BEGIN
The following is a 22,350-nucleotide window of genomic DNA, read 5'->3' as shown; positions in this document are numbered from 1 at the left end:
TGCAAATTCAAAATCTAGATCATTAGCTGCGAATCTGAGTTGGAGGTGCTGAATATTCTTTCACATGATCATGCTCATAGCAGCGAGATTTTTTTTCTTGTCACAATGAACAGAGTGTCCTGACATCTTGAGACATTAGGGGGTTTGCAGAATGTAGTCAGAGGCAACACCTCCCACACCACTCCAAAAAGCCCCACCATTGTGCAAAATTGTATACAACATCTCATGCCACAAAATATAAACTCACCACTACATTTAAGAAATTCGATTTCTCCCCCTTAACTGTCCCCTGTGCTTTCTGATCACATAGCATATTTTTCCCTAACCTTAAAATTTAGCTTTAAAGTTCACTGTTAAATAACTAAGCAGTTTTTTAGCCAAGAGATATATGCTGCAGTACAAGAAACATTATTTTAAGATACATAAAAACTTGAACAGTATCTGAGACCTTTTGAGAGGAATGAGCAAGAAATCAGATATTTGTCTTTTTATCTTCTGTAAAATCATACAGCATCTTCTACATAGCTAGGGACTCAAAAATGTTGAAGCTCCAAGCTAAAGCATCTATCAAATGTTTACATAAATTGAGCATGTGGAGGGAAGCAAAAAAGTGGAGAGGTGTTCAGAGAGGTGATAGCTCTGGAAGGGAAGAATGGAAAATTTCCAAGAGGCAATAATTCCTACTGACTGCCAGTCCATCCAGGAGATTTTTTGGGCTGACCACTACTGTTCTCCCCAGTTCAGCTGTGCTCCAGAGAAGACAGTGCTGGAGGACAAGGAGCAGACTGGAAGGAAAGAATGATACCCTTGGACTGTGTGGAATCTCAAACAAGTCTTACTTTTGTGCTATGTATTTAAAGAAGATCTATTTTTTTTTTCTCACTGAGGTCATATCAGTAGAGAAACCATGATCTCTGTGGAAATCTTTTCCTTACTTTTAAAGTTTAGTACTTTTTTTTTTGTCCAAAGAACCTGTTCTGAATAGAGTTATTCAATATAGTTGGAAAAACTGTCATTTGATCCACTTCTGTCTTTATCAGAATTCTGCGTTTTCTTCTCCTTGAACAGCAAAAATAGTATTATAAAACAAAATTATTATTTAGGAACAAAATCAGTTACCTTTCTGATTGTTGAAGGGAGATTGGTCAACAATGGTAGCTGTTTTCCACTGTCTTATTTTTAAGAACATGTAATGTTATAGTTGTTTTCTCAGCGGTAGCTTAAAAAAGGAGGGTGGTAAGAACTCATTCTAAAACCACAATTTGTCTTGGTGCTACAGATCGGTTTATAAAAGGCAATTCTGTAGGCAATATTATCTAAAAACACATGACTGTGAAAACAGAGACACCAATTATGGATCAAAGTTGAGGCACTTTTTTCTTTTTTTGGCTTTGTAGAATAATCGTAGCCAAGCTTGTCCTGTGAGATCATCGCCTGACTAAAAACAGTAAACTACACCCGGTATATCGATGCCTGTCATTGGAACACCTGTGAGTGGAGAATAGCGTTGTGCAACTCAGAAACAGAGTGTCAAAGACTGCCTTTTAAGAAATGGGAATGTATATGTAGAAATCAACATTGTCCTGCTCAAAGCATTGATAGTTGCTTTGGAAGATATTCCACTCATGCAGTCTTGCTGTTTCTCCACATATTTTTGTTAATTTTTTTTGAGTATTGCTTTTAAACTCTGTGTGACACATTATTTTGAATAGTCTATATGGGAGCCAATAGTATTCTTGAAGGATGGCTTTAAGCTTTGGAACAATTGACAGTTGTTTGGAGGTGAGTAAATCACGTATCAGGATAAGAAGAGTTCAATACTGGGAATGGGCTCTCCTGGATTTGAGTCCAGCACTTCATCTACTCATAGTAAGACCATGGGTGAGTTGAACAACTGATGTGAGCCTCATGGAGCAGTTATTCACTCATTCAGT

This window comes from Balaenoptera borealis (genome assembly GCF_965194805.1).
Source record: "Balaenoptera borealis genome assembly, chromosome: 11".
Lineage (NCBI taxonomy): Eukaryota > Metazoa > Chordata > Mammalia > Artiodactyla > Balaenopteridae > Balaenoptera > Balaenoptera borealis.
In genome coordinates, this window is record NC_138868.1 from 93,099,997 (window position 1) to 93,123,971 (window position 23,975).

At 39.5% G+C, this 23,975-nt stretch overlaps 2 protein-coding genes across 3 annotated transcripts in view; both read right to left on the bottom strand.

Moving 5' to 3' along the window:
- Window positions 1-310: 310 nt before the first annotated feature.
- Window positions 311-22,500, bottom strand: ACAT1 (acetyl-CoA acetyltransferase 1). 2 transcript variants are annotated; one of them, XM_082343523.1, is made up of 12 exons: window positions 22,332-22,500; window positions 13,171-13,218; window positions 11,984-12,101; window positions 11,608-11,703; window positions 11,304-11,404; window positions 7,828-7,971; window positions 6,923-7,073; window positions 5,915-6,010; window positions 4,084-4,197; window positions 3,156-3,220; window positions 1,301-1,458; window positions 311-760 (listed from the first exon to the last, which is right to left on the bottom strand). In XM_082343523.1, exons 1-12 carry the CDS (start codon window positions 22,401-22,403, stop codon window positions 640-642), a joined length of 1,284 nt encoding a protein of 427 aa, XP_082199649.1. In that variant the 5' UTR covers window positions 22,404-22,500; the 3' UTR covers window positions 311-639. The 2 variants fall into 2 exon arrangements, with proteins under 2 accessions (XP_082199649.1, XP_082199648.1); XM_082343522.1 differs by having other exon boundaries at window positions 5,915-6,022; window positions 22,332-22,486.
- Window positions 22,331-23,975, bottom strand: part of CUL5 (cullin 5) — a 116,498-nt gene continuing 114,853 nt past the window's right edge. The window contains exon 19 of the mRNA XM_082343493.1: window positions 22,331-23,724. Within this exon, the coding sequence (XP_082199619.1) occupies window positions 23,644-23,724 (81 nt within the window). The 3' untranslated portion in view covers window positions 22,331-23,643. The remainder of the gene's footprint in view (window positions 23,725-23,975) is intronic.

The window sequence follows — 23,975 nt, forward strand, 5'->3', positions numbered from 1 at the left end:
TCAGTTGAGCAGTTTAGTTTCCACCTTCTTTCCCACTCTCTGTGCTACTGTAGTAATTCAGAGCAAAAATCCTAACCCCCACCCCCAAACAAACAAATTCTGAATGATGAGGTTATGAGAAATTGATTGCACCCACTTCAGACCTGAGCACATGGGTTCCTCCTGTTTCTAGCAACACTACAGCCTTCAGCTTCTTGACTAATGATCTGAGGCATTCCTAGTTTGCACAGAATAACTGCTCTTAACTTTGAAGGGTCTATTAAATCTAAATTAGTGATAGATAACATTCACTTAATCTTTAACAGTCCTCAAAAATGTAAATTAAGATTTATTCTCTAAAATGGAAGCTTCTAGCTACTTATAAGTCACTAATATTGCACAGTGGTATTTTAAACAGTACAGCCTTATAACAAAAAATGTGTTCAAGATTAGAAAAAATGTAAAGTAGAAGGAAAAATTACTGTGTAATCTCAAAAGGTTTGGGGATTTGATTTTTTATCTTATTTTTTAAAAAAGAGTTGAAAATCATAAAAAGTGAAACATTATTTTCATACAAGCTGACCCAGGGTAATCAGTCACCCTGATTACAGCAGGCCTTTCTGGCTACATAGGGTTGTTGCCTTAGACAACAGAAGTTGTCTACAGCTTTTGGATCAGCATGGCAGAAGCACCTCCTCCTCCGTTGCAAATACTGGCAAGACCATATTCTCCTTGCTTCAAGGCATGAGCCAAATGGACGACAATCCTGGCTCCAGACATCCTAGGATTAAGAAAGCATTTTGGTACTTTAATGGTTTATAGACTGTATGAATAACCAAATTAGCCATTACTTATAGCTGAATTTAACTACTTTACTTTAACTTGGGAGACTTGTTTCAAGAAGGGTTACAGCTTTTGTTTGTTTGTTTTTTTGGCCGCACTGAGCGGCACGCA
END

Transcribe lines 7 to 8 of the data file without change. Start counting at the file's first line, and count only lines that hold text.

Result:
At 39.5% G+C, this 23,975-nt stretch overlaps 2 protein-coding genes across 3 annotated transcripts in view; both read right to left on the bottom strand.

Moving 5' to 3' along the window: